I’m apparently the only one not surprised by the verdict in the Don Hill corruption case. Even someone as smart and as Dallas-savvy as my pal Schutze figured the former councilman would get off.
But I’ve seen too many of these trials to think otherwise. Hill and his associates took cash for votes, and the federal government usually does a pretty good job with those kinds of prosecutions. Just ask Tom Keane or Buddy Cianci. Just because Hill and his colleagues did it in Dallas doesn’t mean they were exempt,
Most importantly, the convictions should, once and for all, put rest to the lie that we don’t have political corruption in Dallas, that we don’t have “ward politics,” that our council-manager form of government insulates us from the scandals and skullduggery that go on in evil and un-American places like New York and Chicago.
More, after the jump:
Guess what? Since 1996, three council members have been indicted and convicted of taking cash for votes (though one, Al Lipscomb, had his case overturned on appeal) and a fourth was convicted of embezzlement. They have been Anglo and African-American, from north of the Trinity and south of it. We are not immune.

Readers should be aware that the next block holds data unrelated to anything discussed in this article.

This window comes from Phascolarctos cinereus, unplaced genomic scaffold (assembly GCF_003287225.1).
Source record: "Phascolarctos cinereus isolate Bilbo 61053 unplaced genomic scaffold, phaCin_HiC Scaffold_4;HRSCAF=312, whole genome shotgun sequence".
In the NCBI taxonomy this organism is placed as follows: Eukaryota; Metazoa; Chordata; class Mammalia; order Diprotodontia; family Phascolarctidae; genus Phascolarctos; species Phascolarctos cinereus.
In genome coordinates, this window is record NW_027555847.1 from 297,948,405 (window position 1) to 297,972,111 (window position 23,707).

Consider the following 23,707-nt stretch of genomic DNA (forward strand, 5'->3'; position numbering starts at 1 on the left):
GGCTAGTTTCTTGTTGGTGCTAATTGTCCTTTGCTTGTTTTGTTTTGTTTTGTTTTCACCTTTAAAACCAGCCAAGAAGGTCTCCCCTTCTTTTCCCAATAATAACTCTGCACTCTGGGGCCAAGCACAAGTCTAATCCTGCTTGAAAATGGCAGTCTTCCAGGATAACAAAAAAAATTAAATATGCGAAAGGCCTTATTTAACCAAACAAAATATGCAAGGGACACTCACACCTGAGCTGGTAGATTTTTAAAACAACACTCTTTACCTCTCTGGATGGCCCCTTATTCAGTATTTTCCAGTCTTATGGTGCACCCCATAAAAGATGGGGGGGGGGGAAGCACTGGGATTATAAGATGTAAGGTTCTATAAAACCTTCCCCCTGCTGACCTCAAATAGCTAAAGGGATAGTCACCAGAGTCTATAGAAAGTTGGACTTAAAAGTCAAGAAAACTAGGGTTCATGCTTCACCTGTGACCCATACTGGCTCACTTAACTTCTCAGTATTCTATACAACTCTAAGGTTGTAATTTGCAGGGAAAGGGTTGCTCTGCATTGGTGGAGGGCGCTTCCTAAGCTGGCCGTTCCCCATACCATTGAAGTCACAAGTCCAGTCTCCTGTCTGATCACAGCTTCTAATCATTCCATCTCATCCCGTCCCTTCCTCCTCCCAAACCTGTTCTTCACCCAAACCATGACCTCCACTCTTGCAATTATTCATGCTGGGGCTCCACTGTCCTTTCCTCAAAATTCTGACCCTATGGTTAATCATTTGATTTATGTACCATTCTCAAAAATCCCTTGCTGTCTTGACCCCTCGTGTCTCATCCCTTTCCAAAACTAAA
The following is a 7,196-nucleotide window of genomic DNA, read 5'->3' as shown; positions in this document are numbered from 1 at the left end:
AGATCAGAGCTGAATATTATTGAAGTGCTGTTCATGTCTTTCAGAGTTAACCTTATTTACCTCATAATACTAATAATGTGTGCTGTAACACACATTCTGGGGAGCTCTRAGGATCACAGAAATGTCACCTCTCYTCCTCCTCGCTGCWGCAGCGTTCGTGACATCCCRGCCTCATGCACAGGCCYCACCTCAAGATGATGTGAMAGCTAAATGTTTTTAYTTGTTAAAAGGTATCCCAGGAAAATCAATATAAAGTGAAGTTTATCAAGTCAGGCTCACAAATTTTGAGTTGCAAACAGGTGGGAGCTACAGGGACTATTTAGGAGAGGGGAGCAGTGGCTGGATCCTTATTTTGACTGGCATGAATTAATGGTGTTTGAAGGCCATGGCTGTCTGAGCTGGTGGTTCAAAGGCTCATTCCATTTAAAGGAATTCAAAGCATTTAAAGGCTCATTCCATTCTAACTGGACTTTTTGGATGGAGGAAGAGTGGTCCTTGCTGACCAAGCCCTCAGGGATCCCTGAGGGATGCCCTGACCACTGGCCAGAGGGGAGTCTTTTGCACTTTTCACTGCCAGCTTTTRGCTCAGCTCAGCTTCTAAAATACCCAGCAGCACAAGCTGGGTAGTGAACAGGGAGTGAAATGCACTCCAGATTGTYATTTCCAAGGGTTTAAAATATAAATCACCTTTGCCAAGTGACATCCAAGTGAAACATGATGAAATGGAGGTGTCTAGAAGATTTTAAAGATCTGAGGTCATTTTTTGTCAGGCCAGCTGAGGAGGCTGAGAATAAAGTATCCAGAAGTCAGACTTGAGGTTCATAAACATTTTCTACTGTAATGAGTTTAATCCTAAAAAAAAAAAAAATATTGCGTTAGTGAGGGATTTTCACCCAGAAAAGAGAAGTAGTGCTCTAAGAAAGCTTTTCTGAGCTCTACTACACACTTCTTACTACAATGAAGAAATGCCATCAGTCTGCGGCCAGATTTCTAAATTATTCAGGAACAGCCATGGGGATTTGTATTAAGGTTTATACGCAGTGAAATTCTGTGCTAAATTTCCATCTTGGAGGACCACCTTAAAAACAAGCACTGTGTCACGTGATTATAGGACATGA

And why does this happen? Because the people who run the city don’t see the role of city government as providing services for the people who live here. To them, city government exists to facilitate real estate deals and to make Dallas look good in the national press to attract outside money for real estate deals. It’s a culture of money and where’s mine and let’s get rich and we’ll worry about the voters later – if at all. As Schutze has pointed out, Hill’s defense was not that he didn’t take bribes. It was that he only did what everyone else did in Dallas, and they didn’t get indicted. So why should he?
The most corrupt city government I’ve ever seen was Richard J. Daley’s Machine in Chicago. But even Daley, as venal as any politician, at least had the good sense to pretend to be doing what he did for the voters. Here, they don’t even pretend. They just stick their hand out, and they don’t care what we think.
Isn’t it about time that we, as voters, did something about that?